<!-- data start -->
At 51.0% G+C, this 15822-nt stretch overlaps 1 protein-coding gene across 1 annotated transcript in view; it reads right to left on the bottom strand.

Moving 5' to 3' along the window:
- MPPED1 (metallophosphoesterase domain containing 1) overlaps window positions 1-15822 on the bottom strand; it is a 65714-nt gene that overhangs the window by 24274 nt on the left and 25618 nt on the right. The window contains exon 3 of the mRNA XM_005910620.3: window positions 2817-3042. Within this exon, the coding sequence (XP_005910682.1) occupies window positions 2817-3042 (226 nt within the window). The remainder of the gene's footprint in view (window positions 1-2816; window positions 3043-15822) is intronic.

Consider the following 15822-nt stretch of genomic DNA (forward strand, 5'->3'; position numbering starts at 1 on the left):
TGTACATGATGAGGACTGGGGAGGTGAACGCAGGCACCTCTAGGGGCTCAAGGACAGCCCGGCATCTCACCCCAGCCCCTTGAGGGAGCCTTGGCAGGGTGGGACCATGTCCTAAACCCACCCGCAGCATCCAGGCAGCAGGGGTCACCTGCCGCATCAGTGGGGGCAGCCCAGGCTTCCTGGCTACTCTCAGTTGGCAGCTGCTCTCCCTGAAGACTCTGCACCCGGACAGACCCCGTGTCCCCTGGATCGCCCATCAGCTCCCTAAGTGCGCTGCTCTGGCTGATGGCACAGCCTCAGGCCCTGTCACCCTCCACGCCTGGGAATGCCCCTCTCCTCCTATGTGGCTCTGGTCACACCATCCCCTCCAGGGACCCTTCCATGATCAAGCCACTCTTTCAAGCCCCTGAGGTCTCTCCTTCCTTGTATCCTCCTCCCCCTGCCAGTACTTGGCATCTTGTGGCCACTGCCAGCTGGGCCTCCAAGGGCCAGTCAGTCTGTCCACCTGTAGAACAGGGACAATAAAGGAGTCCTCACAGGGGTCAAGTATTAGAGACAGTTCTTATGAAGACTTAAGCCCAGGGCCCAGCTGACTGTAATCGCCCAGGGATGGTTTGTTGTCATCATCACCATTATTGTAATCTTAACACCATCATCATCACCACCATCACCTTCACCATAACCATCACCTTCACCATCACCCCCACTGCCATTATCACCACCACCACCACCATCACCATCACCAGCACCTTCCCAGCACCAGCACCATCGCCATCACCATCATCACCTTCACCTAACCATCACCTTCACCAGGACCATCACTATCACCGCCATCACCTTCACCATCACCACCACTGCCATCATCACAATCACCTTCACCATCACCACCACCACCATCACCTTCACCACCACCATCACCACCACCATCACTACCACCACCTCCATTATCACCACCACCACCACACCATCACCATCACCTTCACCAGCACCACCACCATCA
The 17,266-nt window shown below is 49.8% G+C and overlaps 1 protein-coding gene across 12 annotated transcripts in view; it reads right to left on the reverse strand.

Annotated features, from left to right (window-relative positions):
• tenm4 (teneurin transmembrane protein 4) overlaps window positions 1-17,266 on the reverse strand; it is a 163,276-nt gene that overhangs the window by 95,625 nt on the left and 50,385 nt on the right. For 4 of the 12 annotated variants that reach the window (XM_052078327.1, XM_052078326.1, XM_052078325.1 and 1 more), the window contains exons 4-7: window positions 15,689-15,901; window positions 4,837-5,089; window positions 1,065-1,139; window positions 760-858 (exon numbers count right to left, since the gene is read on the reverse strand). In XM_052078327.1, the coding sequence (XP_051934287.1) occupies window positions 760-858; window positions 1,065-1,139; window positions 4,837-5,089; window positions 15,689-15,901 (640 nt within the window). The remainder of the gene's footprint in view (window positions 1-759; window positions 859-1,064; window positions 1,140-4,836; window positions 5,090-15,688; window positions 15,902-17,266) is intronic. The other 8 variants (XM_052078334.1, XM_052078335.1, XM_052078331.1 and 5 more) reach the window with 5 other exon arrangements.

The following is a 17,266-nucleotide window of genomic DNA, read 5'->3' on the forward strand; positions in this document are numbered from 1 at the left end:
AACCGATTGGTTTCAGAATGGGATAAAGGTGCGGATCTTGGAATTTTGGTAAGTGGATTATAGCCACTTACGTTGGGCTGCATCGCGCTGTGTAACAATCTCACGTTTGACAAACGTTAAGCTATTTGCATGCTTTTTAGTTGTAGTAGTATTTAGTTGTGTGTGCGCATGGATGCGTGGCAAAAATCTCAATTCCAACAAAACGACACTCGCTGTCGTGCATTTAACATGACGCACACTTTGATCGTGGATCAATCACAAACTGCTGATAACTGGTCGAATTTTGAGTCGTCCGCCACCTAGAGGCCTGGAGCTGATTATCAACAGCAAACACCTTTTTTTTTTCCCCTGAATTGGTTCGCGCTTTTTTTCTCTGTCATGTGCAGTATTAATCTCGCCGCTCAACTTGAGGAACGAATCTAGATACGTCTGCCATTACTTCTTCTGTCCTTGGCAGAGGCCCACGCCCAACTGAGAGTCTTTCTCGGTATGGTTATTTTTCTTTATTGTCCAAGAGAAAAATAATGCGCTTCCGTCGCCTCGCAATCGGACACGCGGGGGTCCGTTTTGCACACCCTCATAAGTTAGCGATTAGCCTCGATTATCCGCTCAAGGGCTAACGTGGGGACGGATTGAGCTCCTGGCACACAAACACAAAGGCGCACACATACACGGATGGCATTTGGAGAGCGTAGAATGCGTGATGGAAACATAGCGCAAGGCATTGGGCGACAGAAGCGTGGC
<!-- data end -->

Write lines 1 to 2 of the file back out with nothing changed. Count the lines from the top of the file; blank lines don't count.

At 51.0% G+C, this 15822-nt stretch overlaps 1 protein-coding gene across 1 annotated transcript in view; it reads right to left on the bottom strand.

Moving 5' to 3' along the window: